Our Most Difficult Times Can Open Our Hearts

Syndicated

When Omega Institute co-founder Elizabeth Lesser first sent me the galley of her book, Broken Open: How Difficult Times Help Us Grow, I remember reading it during a relatively carefree time in my life and thinking to myself, "Wow, this book is really powerful. I bet it would be really helpful for someone going through some type of major life crisis." I was on the very last chapter when we got the news that my father-in-law had slipped and broken his neck on a clothing rack in his bedroom and was paralyzed from the neck down. The tumultuous months that followed of his gradual deterioration and eventual death were full of stress, fear, exhaustion and sorrow.

Since my husband often had to be at the hospital in New York City watching over his father’s care with his mother and sisters, I was frequently left to "hold the fort" at home, taking care of my two young children (who were also sad and worried about their beloved "Poppy"), doing all my work and trying to keep our lives running as best I could.

Daring to Be OurselvesAs painful and challenging a time as it was, I was so grateful I had been reading Broken Open, which reminded me I had a choice: Break open and be transformed, or resist the reality of the situation and break down. I found that by remaining open during that difficult time I discovered inner strength I never knew I had -- and it ultimately deepened my connection to life, to others, and to myself.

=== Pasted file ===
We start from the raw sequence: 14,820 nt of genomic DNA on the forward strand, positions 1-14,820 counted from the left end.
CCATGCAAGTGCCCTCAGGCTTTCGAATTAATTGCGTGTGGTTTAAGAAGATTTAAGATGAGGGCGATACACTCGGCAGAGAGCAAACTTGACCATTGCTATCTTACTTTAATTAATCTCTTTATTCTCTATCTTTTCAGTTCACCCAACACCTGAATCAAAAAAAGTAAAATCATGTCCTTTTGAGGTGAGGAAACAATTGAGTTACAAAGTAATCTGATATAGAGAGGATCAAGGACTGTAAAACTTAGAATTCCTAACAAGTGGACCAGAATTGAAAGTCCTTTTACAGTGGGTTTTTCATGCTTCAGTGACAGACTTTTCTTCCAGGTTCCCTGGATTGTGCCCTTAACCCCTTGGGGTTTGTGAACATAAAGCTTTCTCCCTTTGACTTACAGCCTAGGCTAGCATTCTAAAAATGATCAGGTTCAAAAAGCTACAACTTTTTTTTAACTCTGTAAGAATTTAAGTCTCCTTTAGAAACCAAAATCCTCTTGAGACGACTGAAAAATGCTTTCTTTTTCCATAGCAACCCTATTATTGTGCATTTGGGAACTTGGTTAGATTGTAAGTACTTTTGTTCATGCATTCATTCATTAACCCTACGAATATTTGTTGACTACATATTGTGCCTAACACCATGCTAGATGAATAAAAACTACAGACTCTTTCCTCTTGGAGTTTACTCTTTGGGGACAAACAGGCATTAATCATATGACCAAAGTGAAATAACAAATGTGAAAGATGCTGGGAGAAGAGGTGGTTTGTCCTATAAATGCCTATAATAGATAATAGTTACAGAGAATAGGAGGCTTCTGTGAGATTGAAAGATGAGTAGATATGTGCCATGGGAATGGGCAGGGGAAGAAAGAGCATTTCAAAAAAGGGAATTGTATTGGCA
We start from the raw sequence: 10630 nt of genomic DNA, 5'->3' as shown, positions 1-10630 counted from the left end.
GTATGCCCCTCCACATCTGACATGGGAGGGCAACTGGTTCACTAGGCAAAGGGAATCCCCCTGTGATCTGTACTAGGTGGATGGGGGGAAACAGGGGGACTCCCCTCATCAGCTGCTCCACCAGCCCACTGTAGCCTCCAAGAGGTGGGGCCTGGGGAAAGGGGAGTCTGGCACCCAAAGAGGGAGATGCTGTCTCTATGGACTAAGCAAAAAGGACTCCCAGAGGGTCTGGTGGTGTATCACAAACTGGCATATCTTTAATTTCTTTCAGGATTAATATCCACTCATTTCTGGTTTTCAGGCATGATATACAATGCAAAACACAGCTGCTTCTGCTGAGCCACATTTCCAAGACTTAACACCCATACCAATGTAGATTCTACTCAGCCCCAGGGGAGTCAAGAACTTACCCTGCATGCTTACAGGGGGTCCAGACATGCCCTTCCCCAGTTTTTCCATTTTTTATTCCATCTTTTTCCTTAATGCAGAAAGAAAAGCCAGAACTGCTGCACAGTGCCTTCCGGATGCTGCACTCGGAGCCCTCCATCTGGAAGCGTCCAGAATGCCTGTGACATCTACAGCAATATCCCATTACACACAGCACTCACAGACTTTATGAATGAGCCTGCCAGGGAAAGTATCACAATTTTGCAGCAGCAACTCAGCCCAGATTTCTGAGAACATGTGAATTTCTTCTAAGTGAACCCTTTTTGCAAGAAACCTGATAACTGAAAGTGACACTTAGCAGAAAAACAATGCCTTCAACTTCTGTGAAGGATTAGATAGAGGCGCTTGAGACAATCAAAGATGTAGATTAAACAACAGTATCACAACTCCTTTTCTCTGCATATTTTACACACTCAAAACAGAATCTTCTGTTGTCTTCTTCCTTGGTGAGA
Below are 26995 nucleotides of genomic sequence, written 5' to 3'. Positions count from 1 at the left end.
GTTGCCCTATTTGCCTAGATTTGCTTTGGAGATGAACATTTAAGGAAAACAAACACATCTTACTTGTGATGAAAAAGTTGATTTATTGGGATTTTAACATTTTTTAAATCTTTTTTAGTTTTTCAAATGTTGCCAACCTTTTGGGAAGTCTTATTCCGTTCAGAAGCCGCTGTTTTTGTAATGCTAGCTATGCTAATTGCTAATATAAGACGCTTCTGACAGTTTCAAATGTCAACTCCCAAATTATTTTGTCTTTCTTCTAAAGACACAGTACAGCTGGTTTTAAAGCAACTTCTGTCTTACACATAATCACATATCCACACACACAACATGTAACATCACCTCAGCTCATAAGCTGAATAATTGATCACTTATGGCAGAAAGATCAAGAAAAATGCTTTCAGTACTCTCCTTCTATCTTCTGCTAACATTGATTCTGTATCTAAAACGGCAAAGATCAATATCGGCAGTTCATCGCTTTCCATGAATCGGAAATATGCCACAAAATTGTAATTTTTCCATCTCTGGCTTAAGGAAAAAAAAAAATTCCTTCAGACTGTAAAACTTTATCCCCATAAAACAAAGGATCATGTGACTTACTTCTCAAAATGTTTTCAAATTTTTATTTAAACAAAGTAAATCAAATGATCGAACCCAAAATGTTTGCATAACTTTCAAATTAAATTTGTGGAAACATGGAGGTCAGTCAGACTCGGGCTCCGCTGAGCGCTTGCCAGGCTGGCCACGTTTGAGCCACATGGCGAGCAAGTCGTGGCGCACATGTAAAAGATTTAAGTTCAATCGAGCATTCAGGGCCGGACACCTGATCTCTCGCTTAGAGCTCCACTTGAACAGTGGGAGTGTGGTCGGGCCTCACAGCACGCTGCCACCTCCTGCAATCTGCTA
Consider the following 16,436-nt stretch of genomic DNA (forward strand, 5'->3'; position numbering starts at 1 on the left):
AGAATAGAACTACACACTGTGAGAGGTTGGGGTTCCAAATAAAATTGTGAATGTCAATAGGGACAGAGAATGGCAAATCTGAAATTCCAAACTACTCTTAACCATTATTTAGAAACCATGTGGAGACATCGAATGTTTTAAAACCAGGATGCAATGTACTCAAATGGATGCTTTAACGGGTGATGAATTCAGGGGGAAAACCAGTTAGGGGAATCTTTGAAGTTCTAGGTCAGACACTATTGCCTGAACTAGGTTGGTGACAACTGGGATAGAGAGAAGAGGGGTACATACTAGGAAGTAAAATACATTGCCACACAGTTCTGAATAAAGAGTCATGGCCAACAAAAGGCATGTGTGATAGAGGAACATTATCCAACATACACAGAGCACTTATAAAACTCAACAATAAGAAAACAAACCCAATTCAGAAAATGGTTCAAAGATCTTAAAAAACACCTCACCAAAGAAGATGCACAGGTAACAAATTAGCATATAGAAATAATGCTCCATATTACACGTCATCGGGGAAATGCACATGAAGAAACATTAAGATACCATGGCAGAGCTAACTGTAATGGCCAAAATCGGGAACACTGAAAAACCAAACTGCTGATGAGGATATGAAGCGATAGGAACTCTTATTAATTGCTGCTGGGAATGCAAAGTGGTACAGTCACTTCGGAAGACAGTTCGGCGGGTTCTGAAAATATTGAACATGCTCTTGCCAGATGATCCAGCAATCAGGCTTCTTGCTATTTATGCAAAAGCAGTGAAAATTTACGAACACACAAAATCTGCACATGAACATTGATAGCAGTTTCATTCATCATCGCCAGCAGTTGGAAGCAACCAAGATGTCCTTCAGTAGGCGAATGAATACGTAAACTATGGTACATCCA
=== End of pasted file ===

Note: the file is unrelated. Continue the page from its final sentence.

The following reflections (from a diversity of wise and well known women I have had the great pleasure of interviewing) are taken from the chapters “Our Most Difficult Times Can Open Our Hearts” and “The Path of Healing” in my new book, Daring to Be Ourselves: Influential Women Share Insights on Courage, Happiness and Finding Your Own Voice. I hope you find words to help comfort, guide and inspire you.

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We may encounter many defeats, but we must not be defeated. It may even be necessary to encounter the defeat so that we can know who we are. So that we can see, “Oh, that happened, and I rose. I did get knocked down flat in front of the whole world, and I rose. I didn’t run away; I rose right where I’d been knocked down.” That’s how you get to know yourself. You say, “Hmm… I can get up! I have so much courage in me that I have the effrontery, the incredible gall to stand up.” That’s it. That’s how you get to know who you are.

—Maya Angelou

 

Sometimes these blows are so severe that you just think, "Well, it’s not about whether I deserved it, it’s just that that’s what’s happening." And since that’s what’s happening, what do you do with it? So I have, as the years have gone on, really gotten to that place where I do say to myself, "Well, wow—I bet I’m going to learn something pretty amazing right here because this is so painful or this is so strange.” And that has been true!

—Alice Walker